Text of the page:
Meanwhile, back to that first “Monday” night as a computer owner. I began opening up boxes, and placed everything neatly on the front room floor. I found two small loose-leaf note books in one of the boxes. One of the manuals discussed DOS, whatever that was, and the other had some assembly instructions. Following those instructions, I plugged things in. With a sigh of relief, all that got accomplished fairly quickly. I plugged in the power cord, and hit the on button on the computer. The computer began making noises, but nothing on the screen. I found a power button on the monitor, turned that on, and I got a message to insert some kind of disk. Needless to say, I did not, as they say, “Get up and running” that night. In fact, I did not get up and running for several nights. I did pour through the manuals, written entirely in a new language to me, “Geek-speak”. I had to translate what I needed from the manuals into English. I made a number of calls to the store where I bought the pc, and finally the PC Jr. sprang to life for me and became a very useful tool. At this point, I realized two things, the Apple lle looked like a real bargain compared to my PC Jr., and if my PC Jr. was going to add any real value to my work experience, then I was going to have to teach myself to use it, and as it turned out, I kept teaching myself to use computers throughout my entire business career. Something else happened with my experience with the PC Jr.: I was bitten by the Technology Bug, and I liked it.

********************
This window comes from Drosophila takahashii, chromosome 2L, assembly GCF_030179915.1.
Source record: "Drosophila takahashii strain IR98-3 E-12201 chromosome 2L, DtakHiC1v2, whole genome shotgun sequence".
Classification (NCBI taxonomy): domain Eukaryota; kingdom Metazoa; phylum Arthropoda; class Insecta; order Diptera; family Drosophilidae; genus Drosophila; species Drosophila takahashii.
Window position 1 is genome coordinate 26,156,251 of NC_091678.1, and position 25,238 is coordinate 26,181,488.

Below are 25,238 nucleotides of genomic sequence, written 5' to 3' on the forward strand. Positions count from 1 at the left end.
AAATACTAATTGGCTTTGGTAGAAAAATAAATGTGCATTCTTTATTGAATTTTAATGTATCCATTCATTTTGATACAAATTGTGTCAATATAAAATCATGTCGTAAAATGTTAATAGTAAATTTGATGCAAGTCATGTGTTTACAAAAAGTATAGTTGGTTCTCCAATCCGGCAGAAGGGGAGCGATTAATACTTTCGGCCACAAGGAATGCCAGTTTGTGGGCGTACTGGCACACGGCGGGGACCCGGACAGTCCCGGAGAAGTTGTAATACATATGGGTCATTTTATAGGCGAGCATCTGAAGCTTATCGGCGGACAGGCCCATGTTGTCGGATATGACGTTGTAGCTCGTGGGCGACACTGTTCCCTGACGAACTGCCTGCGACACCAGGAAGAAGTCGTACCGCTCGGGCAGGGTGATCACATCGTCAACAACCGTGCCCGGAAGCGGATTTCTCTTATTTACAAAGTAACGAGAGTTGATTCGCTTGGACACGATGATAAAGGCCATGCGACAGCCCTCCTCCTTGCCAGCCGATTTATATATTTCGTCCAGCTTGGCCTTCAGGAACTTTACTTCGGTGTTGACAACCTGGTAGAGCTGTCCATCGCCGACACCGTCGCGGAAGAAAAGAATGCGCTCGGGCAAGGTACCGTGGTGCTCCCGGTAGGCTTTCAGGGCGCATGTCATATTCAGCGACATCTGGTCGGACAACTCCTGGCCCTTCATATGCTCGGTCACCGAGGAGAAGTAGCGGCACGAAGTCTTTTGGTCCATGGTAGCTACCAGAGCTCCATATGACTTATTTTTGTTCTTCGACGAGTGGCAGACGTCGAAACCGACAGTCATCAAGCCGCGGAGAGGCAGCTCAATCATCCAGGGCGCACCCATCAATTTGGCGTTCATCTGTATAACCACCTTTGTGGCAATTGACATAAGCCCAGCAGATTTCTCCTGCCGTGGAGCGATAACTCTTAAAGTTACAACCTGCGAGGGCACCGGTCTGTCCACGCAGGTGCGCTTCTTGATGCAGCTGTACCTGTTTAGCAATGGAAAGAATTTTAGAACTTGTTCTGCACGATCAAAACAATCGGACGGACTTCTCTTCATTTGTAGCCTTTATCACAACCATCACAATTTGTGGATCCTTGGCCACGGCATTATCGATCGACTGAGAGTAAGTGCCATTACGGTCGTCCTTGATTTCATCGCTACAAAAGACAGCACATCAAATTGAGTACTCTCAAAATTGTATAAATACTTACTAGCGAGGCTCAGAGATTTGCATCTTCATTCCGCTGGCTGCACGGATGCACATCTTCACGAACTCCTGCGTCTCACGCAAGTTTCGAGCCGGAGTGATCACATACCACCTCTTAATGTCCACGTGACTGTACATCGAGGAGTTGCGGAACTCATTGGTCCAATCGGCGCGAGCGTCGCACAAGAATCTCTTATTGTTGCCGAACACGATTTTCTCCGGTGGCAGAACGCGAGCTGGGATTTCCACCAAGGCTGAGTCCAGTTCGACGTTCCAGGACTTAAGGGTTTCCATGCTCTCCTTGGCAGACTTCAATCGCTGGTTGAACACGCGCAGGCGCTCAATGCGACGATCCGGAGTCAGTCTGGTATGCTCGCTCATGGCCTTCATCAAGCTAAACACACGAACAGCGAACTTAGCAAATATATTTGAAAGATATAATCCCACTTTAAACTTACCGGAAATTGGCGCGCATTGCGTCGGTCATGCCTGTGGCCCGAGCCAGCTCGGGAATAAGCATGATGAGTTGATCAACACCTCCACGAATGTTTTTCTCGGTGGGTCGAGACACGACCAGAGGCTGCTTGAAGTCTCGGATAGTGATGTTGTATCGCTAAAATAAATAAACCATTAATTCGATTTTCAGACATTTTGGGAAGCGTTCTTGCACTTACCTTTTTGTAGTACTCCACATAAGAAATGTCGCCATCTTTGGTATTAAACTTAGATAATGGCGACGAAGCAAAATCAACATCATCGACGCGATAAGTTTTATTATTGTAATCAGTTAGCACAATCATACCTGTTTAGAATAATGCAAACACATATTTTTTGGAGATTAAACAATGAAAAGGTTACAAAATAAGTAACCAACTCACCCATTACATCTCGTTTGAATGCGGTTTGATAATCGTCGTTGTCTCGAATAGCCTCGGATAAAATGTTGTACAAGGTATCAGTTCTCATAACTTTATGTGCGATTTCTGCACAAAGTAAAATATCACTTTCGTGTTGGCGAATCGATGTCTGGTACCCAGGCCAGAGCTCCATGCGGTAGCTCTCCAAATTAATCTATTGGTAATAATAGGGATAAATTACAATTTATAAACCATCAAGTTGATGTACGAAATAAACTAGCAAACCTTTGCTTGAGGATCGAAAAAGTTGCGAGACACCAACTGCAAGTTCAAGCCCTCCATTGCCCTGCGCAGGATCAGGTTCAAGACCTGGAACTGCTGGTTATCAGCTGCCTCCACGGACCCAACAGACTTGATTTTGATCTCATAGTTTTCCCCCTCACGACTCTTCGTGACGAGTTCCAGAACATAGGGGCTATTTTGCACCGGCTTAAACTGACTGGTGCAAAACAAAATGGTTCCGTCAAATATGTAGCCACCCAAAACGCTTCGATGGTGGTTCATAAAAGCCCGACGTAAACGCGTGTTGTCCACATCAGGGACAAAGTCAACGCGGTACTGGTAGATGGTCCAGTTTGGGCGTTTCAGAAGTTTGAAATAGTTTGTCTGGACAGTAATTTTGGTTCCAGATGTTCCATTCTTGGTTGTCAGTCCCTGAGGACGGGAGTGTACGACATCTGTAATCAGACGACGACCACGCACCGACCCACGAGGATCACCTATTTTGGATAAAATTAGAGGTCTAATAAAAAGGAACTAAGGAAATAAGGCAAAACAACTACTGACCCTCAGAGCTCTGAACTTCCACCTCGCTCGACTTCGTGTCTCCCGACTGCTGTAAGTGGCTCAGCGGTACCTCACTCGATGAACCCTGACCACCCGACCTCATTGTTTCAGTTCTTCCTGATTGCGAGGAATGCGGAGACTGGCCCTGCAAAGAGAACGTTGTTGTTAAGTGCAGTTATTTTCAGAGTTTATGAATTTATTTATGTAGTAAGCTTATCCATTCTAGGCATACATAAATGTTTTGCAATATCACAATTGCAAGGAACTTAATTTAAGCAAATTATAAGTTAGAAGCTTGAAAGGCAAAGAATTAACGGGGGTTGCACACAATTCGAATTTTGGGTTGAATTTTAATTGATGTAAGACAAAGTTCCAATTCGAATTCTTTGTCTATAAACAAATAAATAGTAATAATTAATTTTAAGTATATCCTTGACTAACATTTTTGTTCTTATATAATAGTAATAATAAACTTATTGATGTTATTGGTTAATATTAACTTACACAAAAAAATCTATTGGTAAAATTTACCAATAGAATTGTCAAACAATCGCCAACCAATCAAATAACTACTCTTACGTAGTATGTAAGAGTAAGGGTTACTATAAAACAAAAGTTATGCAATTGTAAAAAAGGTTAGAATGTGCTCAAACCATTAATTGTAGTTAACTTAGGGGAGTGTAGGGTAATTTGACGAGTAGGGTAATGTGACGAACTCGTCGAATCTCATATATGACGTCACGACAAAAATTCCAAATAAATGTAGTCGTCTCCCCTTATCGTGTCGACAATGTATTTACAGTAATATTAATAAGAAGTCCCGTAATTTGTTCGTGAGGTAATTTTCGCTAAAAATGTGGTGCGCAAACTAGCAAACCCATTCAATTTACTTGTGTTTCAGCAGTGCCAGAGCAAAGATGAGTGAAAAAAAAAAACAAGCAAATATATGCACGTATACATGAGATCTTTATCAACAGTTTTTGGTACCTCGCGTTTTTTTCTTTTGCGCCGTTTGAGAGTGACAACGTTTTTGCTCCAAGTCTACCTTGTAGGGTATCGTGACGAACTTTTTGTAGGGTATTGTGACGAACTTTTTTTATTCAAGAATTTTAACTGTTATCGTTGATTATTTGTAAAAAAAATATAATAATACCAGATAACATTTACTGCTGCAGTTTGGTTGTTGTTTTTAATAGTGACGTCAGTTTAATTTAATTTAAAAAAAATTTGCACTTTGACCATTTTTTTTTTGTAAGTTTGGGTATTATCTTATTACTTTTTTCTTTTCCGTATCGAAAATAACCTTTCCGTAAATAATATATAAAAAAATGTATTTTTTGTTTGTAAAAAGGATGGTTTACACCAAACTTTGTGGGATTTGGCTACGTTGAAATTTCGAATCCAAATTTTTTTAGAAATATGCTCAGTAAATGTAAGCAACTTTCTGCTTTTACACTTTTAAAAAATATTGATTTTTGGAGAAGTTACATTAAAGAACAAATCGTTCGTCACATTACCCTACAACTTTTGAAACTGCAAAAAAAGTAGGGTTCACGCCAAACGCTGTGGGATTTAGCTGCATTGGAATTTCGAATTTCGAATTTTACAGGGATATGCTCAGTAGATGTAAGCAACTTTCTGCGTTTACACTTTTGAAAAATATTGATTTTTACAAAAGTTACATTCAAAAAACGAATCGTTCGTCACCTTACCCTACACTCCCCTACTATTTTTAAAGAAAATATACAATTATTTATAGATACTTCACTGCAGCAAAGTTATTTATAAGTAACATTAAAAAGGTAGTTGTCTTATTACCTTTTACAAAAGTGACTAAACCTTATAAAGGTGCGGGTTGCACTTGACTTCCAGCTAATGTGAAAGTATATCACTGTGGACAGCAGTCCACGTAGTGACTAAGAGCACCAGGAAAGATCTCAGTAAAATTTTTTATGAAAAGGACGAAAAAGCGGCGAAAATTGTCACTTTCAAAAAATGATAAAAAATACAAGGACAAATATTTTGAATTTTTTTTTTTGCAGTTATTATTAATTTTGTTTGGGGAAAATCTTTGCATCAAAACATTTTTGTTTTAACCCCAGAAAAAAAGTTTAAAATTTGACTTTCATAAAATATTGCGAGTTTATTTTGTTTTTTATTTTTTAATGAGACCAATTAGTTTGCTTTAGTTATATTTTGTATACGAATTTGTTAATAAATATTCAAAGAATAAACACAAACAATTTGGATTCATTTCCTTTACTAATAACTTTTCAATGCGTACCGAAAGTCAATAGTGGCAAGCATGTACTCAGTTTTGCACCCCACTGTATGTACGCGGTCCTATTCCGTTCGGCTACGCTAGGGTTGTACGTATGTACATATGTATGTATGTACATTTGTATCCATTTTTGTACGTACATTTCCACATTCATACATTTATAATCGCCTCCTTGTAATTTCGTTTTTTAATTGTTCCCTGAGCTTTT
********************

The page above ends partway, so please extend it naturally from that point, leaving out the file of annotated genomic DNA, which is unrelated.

As time went on, I learned a lot. My PC Jr., was replaced by an Epson Computer (an IBM AT clone with an 80286 Intel Processor), – many others, bigger and faster, would follow. I got fairly good with DOS. I could write programs in Basic and use Batch Commands. Then I heard about Windows, and resisted. I liked the command line. The “C >” was an old friend. Finally, I caved in, and fired up Windows 3.0 on one of my PCs. It was OK, but version 3.11 was even better, as it was more network savvy, and so was I. With the help of my company’s IS Department, we put in a Novelle network in my satellite office. Oh, the joy of setting the IRQ on the computer network cards. and the trial and error approach to see if those settings worked. Thank goodness this is now an automated process. Later, I found Windows NT, then Windows 95. Unfortunately, I also bought and used Windows ME. Also, in progression, I used Windows 2000 and XP. When Vista came out, I got off the boat. In my opinion, that was a really poor piece of software, and I had had enough of the reliability problems that for me were commonplace with Microsoft’s operating systems. I needed a more reliable computing experience.